Despite being less than two weeks away from the biggest fixtures of their careers, Rio’s street gangs are still woefully underprepared. That’s according to industry insiders who claim they have never seen such disorganised crime in over 30 years.
“Really they shouldn’t be taking this so lightly,” said President of Brazil, Dilma Rousseff. “People are coming from all over the world and we need to show them we’re capable of hosting world class street crime. I fear that visitors may spend their whole holiday roaming the streets without being held-up even once.”
Critics are blaming a lack of street-level investment for the poor preparation. “To host really top class muggings and beatings you need a strong grassroots system. These days kids aren’t learning the fundamentals in their favelas. They see major robbery and corruption at government level and they want to move straight on to that. Enrolling in an economics and politics course doesn’t teach you even the basics of knife wielding or how to purse-snatch from the back of a moving moped.”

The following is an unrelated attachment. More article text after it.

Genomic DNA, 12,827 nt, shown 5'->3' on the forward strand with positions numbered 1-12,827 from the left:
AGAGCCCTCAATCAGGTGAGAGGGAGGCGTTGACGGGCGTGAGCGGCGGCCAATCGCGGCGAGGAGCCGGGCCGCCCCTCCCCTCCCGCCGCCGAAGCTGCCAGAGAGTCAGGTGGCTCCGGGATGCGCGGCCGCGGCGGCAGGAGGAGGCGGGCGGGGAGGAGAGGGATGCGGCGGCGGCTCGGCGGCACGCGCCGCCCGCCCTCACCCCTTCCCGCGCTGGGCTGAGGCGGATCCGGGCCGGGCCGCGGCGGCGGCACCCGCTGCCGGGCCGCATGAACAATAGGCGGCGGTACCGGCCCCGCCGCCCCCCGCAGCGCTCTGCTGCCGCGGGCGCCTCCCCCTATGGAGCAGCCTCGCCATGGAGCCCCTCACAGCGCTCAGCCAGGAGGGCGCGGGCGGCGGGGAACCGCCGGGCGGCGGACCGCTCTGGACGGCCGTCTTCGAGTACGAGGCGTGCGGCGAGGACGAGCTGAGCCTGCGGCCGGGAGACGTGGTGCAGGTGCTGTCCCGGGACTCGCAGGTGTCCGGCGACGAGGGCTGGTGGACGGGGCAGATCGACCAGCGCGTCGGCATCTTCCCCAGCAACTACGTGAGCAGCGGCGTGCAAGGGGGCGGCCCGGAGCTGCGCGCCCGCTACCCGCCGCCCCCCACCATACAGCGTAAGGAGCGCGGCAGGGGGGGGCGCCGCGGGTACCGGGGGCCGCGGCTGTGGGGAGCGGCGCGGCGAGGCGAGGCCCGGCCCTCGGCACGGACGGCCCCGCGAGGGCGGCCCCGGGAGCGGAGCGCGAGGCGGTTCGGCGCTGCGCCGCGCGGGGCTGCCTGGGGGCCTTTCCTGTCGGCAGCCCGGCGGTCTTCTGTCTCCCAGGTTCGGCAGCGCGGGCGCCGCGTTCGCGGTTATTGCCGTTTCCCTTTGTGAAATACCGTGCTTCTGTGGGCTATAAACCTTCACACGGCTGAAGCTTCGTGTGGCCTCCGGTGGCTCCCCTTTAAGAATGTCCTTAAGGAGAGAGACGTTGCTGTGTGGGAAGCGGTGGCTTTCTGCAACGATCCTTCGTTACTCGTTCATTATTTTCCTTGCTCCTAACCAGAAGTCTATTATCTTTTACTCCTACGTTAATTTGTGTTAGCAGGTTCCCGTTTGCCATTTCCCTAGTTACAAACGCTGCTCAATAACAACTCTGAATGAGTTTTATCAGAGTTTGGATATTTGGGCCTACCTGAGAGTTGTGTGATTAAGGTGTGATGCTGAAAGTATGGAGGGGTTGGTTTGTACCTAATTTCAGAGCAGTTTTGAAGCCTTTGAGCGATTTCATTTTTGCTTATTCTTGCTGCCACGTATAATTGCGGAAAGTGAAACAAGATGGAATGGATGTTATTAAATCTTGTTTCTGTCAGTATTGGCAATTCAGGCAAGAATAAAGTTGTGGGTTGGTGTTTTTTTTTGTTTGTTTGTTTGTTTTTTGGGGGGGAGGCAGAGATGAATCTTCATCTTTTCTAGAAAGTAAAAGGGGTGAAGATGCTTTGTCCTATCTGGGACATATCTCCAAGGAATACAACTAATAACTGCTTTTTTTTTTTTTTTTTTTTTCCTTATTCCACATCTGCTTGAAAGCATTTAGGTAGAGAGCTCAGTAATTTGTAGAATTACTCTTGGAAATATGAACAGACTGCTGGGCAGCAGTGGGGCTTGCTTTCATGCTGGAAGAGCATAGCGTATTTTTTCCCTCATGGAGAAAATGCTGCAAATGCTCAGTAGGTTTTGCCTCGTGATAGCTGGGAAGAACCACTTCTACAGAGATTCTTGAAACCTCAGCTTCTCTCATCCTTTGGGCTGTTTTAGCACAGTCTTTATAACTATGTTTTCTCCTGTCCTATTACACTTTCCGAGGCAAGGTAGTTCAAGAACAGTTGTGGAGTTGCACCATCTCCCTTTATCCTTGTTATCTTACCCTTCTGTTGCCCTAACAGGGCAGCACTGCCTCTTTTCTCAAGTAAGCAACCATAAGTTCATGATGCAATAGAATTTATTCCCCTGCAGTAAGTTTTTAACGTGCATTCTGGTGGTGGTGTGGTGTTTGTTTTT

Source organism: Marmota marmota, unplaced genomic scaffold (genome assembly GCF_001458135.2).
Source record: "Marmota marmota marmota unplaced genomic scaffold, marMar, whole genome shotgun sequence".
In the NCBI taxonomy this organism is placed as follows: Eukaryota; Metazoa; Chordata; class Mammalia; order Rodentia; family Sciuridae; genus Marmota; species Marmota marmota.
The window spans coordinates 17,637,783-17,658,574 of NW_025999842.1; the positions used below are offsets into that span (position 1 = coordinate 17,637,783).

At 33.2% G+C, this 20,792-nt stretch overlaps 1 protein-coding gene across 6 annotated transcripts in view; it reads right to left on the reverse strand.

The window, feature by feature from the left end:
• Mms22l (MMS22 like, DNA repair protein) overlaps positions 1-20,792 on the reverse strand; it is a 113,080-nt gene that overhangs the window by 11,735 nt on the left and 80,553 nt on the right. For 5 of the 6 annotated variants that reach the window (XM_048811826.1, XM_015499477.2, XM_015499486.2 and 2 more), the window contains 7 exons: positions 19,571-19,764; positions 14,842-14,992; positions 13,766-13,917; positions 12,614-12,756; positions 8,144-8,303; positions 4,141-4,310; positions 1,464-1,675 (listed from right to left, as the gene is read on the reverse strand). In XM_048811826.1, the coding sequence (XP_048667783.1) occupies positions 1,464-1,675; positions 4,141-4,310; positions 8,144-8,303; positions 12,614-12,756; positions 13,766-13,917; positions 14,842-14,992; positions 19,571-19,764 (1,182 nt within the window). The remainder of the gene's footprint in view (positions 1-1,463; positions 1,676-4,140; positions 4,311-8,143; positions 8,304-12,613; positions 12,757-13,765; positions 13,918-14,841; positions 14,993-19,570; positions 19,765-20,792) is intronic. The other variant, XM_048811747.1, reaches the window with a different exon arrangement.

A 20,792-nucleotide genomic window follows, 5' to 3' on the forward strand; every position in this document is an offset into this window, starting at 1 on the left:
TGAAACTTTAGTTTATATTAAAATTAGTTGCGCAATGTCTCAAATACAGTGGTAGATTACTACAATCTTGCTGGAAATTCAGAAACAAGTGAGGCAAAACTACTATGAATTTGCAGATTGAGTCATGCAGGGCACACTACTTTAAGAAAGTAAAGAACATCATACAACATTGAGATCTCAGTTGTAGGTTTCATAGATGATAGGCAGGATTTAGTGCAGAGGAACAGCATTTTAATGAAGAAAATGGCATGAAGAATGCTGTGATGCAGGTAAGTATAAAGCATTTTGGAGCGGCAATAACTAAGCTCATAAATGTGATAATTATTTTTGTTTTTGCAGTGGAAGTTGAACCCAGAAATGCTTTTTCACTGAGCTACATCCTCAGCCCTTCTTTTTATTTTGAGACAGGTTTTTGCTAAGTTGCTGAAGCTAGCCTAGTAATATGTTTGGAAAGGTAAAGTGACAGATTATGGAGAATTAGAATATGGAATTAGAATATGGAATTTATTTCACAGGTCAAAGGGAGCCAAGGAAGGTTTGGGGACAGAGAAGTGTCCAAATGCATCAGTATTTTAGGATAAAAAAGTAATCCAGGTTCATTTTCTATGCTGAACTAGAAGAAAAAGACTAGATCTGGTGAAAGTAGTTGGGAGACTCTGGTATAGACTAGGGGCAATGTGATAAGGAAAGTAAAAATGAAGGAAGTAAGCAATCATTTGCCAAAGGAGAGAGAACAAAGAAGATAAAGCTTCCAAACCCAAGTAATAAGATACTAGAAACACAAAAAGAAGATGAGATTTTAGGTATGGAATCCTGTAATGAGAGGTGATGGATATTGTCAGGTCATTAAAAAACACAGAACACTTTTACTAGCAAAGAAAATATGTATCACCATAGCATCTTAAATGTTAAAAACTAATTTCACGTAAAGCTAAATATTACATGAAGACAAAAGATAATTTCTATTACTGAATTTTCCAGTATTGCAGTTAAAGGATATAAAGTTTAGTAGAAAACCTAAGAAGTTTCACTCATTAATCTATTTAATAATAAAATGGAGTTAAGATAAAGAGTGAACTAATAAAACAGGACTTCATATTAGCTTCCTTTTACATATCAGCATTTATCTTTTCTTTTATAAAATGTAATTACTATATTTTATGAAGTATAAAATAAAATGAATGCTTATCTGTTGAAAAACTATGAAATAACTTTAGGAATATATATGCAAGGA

Investment in public infrastructure has also been lacklustre leading to a poor training environment for young thugs. With bus fares rising beyond the means of many street youths they are being denied entry to even the lowest levels of the the thievery ladder.
The citizens of Citizens of Rio have been voicing their concerns over the lack of preparation. “I really thought we could pull it off but I’m beginning to think we shouldn’t have bid for the games at all,” says Livia Capparelli. “In Mumbai they have gangs of kids who can strip a tourist to their underwear before they’ve gone through passport control. Now that’s how you run a world cup!”
Meanwhile, across the globe in Qatar where the cup will be held in 2022, preparations appear to be far more advanced, with a large family-based crime syndicate having been in place since the mid-19th century.